, Volume 35, Issue 1, pp 1-3
Date: 23 Oct 2008

Building consensus on ICU-acquired weakness

This is an excerpt from the content

ICU-acquired weakness may begin within hours of mechanical ventilation [1], may affect patient management and outcome during the ICU stay [2, 3] and may contribute to functional disability for years after hospital discharge [4, 5]. In many ways, it has been one of the most profound and relatively invisible legacies of critical illness until fairly recently. At present, there are a number of barriers that thwart our attempt to study this clinical entity. There is no consensus on risk factors or modifiers, how and when it should be diagnosed, how to name and categorize these nerve and muscle lesions according to the severity or heterogeneity and limited data on very long-term outcome. In light of these limitations, it is unclear how to risk stratify for this dysfunction and this impairs our ability to tailor specific interventions with appropriate timing and intensity during the recovery continuum.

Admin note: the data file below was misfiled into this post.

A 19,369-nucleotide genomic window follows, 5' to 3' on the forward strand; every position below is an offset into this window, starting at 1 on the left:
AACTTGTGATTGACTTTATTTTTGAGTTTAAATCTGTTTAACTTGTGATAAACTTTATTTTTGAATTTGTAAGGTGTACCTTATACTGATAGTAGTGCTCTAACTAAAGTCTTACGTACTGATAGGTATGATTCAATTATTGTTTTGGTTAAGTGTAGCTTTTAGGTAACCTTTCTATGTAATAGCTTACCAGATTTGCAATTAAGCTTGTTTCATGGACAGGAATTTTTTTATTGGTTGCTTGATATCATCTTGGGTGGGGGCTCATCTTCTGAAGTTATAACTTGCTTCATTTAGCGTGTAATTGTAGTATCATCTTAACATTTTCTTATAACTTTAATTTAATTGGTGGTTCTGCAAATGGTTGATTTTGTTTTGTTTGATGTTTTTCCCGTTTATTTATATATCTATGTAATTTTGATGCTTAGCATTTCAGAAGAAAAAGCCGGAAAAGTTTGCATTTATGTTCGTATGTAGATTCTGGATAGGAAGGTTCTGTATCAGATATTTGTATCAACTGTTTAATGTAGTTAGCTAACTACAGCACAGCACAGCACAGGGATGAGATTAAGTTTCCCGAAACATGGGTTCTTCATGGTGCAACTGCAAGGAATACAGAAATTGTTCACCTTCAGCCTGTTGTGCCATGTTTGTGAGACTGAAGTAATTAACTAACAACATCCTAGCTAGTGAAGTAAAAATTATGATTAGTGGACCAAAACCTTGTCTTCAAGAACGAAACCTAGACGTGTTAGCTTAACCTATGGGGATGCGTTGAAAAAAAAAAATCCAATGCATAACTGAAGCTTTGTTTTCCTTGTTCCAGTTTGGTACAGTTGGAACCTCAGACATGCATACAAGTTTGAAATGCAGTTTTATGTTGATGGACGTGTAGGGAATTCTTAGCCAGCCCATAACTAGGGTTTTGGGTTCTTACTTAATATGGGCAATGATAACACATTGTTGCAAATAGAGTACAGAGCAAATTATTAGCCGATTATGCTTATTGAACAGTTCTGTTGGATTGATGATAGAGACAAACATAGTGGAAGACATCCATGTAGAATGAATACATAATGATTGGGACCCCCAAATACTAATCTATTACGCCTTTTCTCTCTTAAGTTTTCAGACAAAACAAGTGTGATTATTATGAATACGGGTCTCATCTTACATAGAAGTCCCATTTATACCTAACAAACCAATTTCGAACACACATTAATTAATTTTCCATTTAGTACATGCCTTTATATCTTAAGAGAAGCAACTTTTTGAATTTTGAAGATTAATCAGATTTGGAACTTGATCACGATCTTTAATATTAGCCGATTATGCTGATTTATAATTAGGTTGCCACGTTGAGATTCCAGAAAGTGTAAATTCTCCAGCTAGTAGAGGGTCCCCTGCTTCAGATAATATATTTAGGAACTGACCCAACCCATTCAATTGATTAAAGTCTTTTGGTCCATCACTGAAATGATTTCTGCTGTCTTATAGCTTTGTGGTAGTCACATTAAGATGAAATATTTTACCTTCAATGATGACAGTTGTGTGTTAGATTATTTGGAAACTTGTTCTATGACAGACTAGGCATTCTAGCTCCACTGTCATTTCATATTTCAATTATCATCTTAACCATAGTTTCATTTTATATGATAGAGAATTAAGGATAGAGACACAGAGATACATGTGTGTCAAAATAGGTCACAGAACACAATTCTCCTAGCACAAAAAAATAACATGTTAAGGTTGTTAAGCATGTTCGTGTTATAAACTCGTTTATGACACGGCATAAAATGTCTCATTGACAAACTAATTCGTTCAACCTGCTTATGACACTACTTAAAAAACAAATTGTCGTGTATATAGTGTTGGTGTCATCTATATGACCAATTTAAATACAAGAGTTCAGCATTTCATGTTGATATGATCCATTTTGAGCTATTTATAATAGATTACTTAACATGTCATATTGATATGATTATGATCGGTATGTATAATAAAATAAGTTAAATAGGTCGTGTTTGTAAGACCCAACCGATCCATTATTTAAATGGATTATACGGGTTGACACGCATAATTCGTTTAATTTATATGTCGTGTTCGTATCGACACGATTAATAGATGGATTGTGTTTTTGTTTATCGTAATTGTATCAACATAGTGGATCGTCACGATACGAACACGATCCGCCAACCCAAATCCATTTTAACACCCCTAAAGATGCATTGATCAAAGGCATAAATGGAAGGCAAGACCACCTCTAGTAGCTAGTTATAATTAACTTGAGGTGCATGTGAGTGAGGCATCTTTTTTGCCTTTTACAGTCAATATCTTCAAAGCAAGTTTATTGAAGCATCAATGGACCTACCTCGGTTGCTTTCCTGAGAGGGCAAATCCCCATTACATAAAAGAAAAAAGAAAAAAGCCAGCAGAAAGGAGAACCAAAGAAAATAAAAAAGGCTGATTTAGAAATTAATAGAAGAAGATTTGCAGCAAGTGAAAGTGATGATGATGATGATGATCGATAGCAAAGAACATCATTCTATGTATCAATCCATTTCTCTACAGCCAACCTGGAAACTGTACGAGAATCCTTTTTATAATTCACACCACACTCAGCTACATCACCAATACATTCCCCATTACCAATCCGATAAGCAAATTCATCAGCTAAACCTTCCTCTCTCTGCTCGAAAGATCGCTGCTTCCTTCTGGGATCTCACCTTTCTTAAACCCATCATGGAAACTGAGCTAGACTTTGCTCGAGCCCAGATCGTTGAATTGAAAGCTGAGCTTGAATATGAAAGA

In this issue of Intensive Care Medicine, Hough et al. contribute important new observation

This editorial refers to the article available at: doi:10.1007/s00134-008-1304-4.